By Sara Carnochan
Before gathering those rosebuds, before planting the roses themselves, learn about what’s in store for your garden.

Libby Anglin, manager of Armstrong Garden Center, Westchester, Los Angeles, branch:

"Nurseries and garden centers are many people’s last connection to nature—whether or not they’re aware of it. I think nurseries will need to offer more fast-food gardens, as in prepared planters. For customers who still want to get their hands dirty, some garden centers are already offering recipe cardsfor plantings. The gardener doesn’t need to know which plants go together botanically, because the garden center has done that research already."

Jeff Garascia, senior vice president of global research and development for Scotts Miracle-Gro:

"We’re looking to make gardening simpler. There’s not an ancestral connection to the farm anymore. [So we’re] making it easier for the consumer to achieve good results."

David King, garden master, the Learning Garden at Venice High School, California:

In the future, I see city blocks coordinating their growing together. I see one person becoming the beekeeper, one who’s better at growing starts, and one go-to bug person. We need to encourage more gardeners and more study of gardening."

Nancy Somerville, executive vice president and CEO of the American Society of Landscape Architects:

"We’re at a tipping point of knowledge about how the conventional garden is ignoring the environment and what a landscape can do for us. It comes back to people’s own homes, especially in regards to water conservation through rain barrels, rain gardens, and vegetative swales."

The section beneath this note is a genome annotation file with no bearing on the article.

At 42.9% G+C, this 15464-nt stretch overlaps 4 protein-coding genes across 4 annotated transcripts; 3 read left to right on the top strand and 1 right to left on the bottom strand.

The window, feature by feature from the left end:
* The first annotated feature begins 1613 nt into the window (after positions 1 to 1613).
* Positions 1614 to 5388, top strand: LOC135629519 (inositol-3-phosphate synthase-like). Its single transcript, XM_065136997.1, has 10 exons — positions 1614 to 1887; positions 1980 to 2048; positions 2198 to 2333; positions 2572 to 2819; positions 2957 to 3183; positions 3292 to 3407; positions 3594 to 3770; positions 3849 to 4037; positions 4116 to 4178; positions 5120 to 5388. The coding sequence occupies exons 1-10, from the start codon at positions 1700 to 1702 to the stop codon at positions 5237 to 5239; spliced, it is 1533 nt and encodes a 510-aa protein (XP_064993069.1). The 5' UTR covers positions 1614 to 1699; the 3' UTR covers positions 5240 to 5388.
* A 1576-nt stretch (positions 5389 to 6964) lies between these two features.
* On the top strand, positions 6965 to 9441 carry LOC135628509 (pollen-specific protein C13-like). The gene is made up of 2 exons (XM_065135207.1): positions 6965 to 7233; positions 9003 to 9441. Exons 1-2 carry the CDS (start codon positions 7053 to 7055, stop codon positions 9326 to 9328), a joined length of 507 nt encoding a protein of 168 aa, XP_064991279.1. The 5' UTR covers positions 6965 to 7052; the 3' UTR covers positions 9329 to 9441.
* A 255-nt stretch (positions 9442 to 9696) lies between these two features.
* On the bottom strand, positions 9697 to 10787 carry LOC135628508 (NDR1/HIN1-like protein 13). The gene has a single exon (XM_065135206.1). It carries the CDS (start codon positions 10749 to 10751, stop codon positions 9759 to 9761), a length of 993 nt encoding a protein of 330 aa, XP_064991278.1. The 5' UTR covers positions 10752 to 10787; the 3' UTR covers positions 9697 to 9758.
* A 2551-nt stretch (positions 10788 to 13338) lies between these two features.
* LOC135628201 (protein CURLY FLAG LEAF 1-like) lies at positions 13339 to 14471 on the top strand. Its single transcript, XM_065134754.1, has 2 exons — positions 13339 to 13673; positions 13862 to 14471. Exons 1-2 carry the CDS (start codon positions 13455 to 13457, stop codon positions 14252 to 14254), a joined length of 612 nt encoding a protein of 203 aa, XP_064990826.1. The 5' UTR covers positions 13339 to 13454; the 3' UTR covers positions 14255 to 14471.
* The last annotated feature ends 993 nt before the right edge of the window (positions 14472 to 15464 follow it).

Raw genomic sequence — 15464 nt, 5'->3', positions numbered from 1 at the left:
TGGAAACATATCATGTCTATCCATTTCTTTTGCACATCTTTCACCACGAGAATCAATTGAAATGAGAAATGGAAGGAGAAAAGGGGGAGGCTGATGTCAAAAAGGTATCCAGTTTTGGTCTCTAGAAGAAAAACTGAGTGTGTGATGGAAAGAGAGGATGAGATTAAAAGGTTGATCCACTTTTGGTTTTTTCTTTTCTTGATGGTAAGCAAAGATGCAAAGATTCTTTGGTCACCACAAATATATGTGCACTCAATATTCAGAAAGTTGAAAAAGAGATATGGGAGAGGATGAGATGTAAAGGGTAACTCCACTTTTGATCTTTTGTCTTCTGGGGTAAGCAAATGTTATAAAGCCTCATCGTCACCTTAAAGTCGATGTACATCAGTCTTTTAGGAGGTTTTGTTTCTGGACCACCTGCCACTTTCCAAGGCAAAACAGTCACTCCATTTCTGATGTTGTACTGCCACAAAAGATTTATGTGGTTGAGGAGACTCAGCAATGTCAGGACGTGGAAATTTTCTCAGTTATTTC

Nysha Dahlgren, landscape designer, Ardenwoods Landscape Design:

"There’s so much connectedness through electronics. People will get tired of that solo ride. People will want to go back outside and connect with other humans, real humans. Land is, and will be, at such a premium in most places. We’ll need more public gathering spaces."

Megan Bomba, cofounder of Heart Beet Gardening and project coordinator at the Urban and Environmental Policy Institute at Occidental College:

"While land will be more scarce in 30 years, people are creative and will find ways to do what they need to do—– like gardening in little containers and hydroponics. If anything, gardening will be more creative."

Nicholas Bauch, PhD, and humanities fellow in geography and integrated studies at Stanford University:

"The future of gardening in the United States is dependent on how we manage the growing disparity of wealth. The shape of private gardens will be unchanged, but the challenge will be to increase the number of public gardens. City governments have to make public spaces a priority and support them financially."


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